Stuart Loory dies at 82; L.A. Times journalist helped build CNN

Stuart Loory obituary: The journalist, who was on President Nixon's enemies list, dies at 82

Journalist Stuart Loory, who covered the White House in the 1960s and '70s for the Los Angeles Times and helped build CNN, died Friday at his home in Brooklyn, N.Y. He was 82.

The cause of death was lung cancer, said his son Joshua.

Loory, who joined the Washington bureau of The Times in 1967 during Lyndon Johnson's presidency, was in particular a thorn in the side of the Nixon administration. Loory was one of the reporters on the Nixon White House's enemies list that was released in 1973 by the Senate Watergate Committee.

Former Times publisher and CNN Chief Executive Tom Johnson said in a statement, "Stuart maintained a professional reputation as one of the most independent, tough and able reporters of his era. He never backed away from asking heads of state the most difficult questions."

After leaving The Times in 1971, Loory taught journalism at Ohio State University and was an editor at the Chicago Sun-Times. In 1980, he joined CNN as managing editor of its Washington bureau and served in several positions at the fledgling network, including Moscow bureau chief.

He helped create CNN World Report, which featured news segments from more than 100 countries. The program was at first controversial, in that it included reporting that was clearly biased. But Loory said the idea was to present a cross-section of views.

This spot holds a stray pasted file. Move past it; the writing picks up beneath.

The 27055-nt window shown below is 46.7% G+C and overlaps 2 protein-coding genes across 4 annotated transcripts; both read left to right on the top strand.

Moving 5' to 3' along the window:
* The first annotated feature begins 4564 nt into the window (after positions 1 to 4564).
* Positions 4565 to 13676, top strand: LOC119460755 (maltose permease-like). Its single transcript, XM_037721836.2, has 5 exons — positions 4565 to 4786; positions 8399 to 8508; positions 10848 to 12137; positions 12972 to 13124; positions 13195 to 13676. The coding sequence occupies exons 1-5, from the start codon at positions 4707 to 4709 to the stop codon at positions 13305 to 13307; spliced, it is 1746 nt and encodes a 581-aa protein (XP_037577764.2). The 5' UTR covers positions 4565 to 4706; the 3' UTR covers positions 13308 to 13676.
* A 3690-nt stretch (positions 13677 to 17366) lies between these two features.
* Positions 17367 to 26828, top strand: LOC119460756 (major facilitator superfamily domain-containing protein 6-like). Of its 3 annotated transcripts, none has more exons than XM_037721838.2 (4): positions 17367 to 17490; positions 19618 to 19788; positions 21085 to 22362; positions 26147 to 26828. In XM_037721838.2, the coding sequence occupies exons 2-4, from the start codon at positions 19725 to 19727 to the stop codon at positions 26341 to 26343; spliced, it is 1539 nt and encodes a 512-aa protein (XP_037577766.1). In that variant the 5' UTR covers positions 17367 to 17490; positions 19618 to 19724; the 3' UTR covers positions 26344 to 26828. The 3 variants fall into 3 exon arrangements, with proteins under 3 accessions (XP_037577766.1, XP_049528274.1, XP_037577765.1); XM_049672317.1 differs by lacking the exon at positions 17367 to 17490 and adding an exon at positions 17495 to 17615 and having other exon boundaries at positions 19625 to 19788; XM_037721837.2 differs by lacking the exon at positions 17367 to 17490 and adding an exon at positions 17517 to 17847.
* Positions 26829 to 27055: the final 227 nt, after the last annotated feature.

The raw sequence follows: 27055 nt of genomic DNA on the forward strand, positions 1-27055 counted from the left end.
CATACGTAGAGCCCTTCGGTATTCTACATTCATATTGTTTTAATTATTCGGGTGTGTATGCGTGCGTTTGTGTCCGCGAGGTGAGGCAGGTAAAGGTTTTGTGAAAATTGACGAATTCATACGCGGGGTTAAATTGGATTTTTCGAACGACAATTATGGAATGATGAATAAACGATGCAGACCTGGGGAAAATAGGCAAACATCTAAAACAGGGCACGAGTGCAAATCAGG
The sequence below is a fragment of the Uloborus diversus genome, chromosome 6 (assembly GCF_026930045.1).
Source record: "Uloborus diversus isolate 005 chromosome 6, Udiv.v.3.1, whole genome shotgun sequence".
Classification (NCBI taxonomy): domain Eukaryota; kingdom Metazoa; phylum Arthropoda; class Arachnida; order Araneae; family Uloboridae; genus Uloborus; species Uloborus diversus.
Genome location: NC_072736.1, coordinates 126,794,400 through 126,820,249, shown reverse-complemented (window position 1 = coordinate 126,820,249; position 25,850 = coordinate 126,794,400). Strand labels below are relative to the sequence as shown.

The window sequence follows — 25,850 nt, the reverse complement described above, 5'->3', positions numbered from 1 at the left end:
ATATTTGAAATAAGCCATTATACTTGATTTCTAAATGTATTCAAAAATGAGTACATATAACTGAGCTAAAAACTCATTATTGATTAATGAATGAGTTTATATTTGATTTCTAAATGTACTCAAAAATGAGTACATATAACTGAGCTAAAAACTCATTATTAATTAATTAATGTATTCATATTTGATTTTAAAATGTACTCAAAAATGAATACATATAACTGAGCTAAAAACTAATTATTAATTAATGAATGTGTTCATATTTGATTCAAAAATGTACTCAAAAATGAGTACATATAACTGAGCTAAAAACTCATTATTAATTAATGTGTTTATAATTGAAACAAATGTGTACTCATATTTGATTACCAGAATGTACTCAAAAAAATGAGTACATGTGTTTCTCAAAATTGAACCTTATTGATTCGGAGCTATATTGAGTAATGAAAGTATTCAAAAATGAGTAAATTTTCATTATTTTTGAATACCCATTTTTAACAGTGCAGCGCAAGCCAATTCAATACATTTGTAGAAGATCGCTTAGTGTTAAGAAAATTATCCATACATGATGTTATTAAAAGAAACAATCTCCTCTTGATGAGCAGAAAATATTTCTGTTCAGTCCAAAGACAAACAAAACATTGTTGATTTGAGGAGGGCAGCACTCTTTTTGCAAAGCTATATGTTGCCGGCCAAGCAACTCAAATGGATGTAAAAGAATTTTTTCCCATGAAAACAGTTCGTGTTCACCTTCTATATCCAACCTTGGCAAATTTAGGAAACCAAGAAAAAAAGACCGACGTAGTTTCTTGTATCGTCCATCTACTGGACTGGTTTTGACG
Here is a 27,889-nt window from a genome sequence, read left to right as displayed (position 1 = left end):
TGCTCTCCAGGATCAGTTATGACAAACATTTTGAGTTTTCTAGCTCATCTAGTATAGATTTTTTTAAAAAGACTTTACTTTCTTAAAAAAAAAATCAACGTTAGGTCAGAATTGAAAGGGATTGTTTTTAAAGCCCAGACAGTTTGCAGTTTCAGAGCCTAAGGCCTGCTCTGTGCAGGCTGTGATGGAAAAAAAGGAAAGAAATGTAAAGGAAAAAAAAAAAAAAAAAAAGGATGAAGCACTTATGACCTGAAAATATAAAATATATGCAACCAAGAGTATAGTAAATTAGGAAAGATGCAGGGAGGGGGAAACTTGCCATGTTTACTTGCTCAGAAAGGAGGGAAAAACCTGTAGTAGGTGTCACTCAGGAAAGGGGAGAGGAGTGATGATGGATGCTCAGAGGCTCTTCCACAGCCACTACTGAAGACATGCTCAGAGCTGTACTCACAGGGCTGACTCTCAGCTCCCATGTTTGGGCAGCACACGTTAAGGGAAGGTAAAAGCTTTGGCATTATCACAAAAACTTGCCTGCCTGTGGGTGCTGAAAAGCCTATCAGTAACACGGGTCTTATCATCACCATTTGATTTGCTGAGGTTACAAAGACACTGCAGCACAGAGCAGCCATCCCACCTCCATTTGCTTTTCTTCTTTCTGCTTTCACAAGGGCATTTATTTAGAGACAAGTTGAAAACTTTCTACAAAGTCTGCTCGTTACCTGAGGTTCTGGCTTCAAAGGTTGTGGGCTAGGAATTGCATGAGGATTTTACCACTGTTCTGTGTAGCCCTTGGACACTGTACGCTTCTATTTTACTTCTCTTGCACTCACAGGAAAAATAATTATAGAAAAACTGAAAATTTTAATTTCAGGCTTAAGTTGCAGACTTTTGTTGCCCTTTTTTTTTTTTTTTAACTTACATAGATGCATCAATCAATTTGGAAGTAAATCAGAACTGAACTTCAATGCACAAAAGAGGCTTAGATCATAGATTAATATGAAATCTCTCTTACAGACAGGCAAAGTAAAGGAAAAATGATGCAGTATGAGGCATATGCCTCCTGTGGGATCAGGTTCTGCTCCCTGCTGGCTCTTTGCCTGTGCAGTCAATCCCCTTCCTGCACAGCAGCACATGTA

"If we were running only one point of view, then I think we could be accused of being propagandistic," he told The Times in 1992. "But we run material from everyone.... I think we've created a marketplace of news and views from different countries. And I believe that the audience is sophisticated enough to be able to tell the difference between news and propaganda."

Loory was born May 22, 1932, in Wilson, Pa. He graduated from Cornell University, where he was editor of the student newspaper; he earned a master's degree in journalism from Columbia University.

He is survived by his second wife, Nina; sons Joshua and Adam; daughter Miriam Krombach; stepson Lokya Tarasov; brother Melvyn and eight grandchildren.

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